Always bear in mind that food-borne diseases that have symptoms such as diarrhea and vomiting can occur after the individual has eaten foods that have been contaminated with viruses, bacteria and parasites. The common pathogens of food-borne diseases include shigella, E. coli, listeria, salmonella and clostridium. These food-borne diseases can be transmitted in various way but they can be prevented. If you want to learn ways on how to prevent these diseases, click here.
There are some types of food-borne diseases that can be transmitted via the oral-fecal route. It simply means that bacteria present in feces can contaminate the food, particularly if low level of hygiene is observed. If hands are not properly washed using soap and water after using the bathroom, the individual faces the risk of contamination while a meal is being prepared. It is vital to wash hands after using the bathroom and when you are about to prepare a meal.
Food that has been consumed with bacteria such as shigella can make the individual sick. The contamination of fresh water sources with fecal matter particularly in developing countries is another way for many individuals to become infected with food-borne diseases.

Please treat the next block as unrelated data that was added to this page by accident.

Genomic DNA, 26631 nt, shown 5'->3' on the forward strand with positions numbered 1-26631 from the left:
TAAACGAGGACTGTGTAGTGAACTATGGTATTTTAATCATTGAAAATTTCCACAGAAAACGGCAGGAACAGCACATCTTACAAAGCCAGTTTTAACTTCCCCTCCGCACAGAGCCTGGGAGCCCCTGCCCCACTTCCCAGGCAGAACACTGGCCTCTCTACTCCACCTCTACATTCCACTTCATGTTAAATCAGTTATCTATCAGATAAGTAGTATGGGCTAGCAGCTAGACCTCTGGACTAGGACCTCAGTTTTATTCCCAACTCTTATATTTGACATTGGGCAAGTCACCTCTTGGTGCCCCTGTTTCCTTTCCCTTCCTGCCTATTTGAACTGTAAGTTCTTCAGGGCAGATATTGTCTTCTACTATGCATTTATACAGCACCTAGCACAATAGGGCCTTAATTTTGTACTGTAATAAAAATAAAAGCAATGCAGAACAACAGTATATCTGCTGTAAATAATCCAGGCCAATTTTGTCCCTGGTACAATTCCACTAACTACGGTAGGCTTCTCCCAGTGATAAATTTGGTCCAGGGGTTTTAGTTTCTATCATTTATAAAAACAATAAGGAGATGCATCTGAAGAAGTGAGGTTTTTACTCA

Undercooked or raw food can serve as a transmission route for food-borne diseases including salmonella. Foods that are cooked to minimal internal temperature between 145-160 degrees F depending on the type of meat can reduce the risk for this type of food poisoning. Always make sure that meats are properly cooked in order to minimize the risk of acquiring a food-borne illness.
Proper sanitation of kitchen surfaces and utensils can prevent the spread of these food-borne diseases. Even bacteria from raw poultry and eggs that stay on knives, cutting boards and kitchen counters can contaminate other foods. Once contaminated foods are eaten, undesirable symptoms such as vomiting, nausea and headache can occur.
Incorrect storage of food
Cooked foods that were not properly stored can also lead to the development of food-borne diseases. The bacteria can grow on the food if the dish has been left out too long without refrigeration. Hot entrees must be eaten right away upon serving in order to reduce the risk. As for leftovers, they must be stored in a 40 degree F refrigerator within two hours.
Those who have leftovers should not allow food to stay too long in the table. If possible, leftover dishes must be properly stored in the refrigerator to prevent the development of food-borne diseases.
Considerations to bear in mind
The symptoms of food-borne diseases can range from minor cases involving nausea to severe cases which involves dehydration. It is best to consult a doctor if the symptoms persist for more than a couple of days since it would require a specific mode of treatment.